The Maguires issued a statement pointing to a number of inaccuracies:
  • The Maguire seven were not tried with the Guidford Four.
  • The Maguires were not accused of the same offences as the Guidford Four—the Guildford and Woolwich pub bombings—but of running a bomb factory in their London home.
  • The film's depiction of Paul Hill and Gerard Conlon arriving in London to a meal at the Maguire house in 1974 is false. Although Mr. Conlon stayed with them in 1973, his conduct was such that he was no longer welcome there again. The first time Mrs. Maguire met Mr.Hill was with Mr. Conlon two weeks after the Guildford bombings. No other member of her family had met Mr. Hill before and she had not been aware of Mr. Conlon's presence in England until then.
  • Mr. Conlon did not sign a blank statement into which the police inserted Annie's name but wrote out two long statements implicating her.
  • The Conlon family never sent food parcels to the Maguires.
  • Lawyer Gareth Pierce did not become involved in the case until 1988 (eight years after Guiseppe Conlon's death) when she began representing Mr. Conlon, not the Maguires. "We do not owe the quashing of our conviction to her" says the statement.
  • The evidence of police perjury and fabrication which led to the quashing of the Guidford Four convictions—and therefore re-examination of the Maguire case—in 1989 was found by Avon and Somerset police when they searched the Surrey police files.
The family were exonerated in 1991 and received a public apology from Prime Minister Tony Blair.

Saturday 30 November 2013

Irresponsible Behaviour

With Ireland showing many signs of slowly recovering from the disastrous economic situation which came to a head five years ago, the anarchistic types are becoming more vocal in their urging of people to agitate and engage in protest. This carrot is being dangled mainly by the media who, like the predator in the animal world, thrive on other people's trouble. Bad news gets more listeners, viewers and readers. They facilitate, without question, the rubbish being spouted that the present government is just as culpable as the previous one because they continued the austerity programme. These individuals are never asked how they would deal with the situation.

At the present time the ESB trade unions have served strike notice on their management to come into force on 16th December next. They are doing this without any justification. This is the curse of having a single company monopoly controlling an essential service—especially a state-owned company with a pro-communist trade union. The leaders of the ATGWU have paid visits to the communist government of Cuba. It is a bizarre situation when one considers that free trade unions are not allowed under communist regimes, merely government puppet unions.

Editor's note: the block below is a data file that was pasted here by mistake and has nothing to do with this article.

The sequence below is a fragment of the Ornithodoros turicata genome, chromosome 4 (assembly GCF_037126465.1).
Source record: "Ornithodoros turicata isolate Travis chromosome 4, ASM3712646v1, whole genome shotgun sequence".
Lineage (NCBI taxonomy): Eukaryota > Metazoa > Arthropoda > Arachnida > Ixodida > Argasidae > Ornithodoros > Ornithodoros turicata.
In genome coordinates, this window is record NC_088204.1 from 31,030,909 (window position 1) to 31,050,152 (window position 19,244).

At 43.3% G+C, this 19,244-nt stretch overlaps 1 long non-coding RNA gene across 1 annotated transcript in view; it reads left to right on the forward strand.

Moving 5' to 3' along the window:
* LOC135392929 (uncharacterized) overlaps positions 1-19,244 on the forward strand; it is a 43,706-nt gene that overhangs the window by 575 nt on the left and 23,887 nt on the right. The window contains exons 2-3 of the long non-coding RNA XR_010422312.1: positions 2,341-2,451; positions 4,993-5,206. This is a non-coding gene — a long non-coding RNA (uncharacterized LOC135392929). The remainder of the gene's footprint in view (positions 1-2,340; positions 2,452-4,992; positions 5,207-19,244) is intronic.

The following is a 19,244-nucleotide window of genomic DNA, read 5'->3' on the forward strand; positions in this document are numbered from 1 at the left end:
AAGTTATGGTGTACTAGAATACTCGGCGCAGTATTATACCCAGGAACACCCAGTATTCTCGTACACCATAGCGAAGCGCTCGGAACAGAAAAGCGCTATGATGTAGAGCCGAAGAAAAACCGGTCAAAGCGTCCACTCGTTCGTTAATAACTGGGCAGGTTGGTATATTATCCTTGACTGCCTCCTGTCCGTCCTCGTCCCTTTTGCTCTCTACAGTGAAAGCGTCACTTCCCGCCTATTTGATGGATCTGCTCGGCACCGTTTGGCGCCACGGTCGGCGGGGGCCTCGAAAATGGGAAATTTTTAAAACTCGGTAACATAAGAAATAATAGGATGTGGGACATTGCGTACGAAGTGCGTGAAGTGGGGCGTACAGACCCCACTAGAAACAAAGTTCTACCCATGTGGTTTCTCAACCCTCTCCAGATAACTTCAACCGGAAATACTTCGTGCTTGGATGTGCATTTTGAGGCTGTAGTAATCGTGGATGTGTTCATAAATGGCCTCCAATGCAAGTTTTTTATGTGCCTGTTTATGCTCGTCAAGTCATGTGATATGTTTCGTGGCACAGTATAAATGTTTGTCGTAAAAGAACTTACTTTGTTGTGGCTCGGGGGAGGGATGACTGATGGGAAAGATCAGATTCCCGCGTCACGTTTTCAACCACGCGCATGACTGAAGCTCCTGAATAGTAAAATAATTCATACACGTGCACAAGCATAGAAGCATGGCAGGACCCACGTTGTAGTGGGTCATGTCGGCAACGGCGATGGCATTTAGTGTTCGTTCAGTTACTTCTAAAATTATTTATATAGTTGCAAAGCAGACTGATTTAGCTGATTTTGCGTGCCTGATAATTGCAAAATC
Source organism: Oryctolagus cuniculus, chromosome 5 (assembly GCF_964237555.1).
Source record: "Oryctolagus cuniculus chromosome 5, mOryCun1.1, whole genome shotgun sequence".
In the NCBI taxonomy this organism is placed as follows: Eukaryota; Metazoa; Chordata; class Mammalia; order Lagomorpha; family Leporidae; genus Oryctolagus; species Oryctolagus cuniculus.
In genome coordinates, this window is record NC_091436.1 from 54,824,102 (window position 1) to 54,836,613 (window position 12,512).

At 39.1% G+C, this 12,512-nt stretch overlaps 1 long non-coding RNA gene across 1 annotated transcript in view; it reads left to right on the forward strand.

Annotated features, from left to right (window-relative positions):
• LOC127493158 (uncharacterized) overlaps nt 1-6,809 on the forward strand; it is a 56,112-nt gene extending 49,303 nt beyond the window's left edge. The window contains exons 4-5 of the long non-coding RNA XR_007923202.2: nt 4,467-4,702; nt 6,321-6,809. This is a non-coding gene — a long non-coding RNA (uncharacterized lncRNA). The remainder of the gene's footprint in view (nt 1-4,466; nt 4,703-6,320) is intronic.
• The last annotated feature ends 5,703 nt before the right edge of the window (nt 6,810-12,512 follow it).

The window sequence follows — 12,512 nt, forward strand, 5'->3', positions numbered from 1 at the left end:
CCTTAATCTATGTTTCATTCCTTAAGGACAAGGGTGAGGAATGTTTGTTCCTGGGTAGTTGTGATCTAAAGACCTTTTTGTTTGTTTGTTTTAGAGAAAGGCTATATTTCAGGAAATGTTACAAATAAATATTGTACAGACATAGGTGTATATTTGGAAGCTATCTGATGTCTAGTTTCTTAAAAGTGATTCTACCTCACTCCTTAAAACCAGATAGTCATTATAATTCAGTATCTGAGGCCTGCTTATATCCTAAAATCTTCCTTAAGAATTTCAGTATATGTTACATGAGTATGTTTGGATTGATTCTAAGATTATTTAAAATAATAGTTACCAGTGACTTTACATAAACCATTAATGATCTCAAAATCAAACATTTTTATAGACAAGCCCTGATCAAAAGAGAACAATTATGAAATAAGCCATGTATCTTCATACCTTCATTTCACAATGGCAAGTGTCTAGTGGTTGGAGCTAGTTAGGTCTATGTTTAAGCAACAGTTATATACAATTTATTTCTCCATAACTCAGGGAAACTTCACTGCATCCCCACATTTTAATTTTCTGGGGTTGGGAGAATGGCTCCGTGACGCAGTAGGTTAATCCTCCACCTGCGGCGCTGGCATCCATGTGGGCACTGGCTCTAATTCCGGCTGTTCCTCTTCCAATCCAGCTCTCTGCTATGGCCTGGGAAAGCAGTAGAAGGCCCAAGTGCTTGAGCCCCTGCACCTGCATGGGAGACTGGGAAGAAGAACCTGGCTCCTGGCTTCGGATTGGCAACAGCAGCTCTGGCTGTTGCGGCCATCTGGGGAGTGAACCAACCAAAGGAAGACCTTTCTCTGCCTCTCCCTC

Monday 25 November 2013

The Jimmy Cooney Case

In 1938 Tipperary beat Clare by 3-10 to 2-3 in the Munster Senior Hurling championship game played at Limerick, but later lost the game in the Council chambers after a controversy that is now recalled as the Cooney Case.

Tipperary star hurling mid fielder, Jimmy Cooney, who played with the Carrick-on-Suir Davins club, and was based in Dublin as an officer in the Irish Army, fell foul of the notorious GAA Rule 27, commonly known as the 'ban'. In February 1938, he accompanied his brother, who was on holiday from his priestly duties in New Zealand, to a rugby international in Dublin. He received three months suspension and in due course was reinstated by the Leinster GAA Council. Tipperary were delighted that he would be available for duty in the Munster championship.

But alas, their dream was shattered!

Ten days before attending the rugby game, Cooney forwarded his signed declaration form to the Tipperary County Board, as was required at that time, but for some reason it was not forwarded to Central Council until around Easter and the then President of the GAA, Padraig McNamee from Antrim, ruled the declaration invalid because Jimmy Cooney was debarred from all GAA activities (even making a declaration) while suspended, and would thus be unable to play in the Munster championship.

The Tipperary County Board were furious over the decision and threw caution to the wind by playing Cooney in the Whit Tournament in London and in the Munster semi-final against Clare. Before the game, Clare captain Paddy Callaghan informed referee Jim O'Regan from Cork that Clare would object if Tipperary won.

Clare duly objected to Cooney and were awarded the game by the Munster Council. Tippperary counter-objected on the grounds that a member of the Clare team also attended the same rugby match. The only evidence was a statement by Jimmy Cooney which was not admissible because of his status as a suspended player. A further objection to another Clare player whose declaration was held to be invalid was not proved to the Council's satisfaction.